Karen Laurine Sundt was born in Farsund as the daughter of a shipmaster. As a socially critical writer of popular and trivial literature, she became an almost mythical figure in the literary landscape, where her writing was judged from two opposing camps. She was presented either as a popular social critic or as magazine writer without literary value, and this triggered a debate in the Norwegian Parliament, when she was nominated in 1918 for an arts grant from the state. The majority opposed the proposal; however, the minority, arguing on the basis of her importance for the development of popular literature, won, and she received the grant at the age of seventy-seven.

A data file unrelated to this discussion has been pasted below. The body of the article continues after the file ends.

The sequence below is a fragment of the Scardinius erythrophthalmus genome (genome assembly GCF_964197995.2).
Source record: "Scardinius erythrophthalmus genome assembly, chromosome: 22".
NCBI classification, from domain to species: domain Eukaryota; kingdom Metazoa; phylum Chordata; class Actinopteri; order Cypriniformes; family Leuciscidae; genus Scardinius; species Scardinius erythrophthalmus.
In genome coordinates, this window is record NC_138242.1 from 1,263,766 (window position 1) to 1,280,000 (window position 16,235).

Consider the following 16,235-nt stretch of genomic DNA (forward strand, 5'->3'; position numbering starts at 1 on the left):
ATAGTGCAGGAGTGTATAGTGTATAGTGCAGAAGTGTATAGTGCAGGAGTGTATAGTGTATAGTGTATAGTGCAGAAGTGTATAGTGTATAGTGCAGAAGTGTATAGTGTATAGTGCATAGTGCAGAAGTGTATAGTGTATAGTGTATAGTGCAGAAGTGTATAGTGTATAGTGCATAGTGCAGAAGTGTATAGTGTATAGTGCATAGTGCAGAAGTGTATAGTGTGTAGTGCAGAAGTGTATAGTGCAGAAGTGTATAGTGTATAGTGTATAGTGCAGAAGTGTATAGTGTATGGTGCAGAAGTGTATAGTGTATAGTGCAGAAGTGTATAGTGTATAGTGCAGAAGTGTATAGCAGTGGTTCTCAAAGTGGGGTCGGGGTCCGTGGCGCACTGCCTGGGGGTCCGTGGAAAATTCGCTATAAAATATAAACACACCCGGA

In the 1880s she wrote as a political radical journalist for Verdens Gang and Arbeideren and made her debut as a fiction author in 1877 with Eventyr for folket. Her production of novelettes was enormous; however, she has been appreciated by posterity especially for her book Heltinden på Kuba, 1898, a tale of robbers with an unveiled political message, written under the pseudonym K. Bing, and her mammoth novel Arbeiderliv, 1900-1901, which in a fictitious narrative form provides the first portrait of the history of the Norwegian workers’ movement.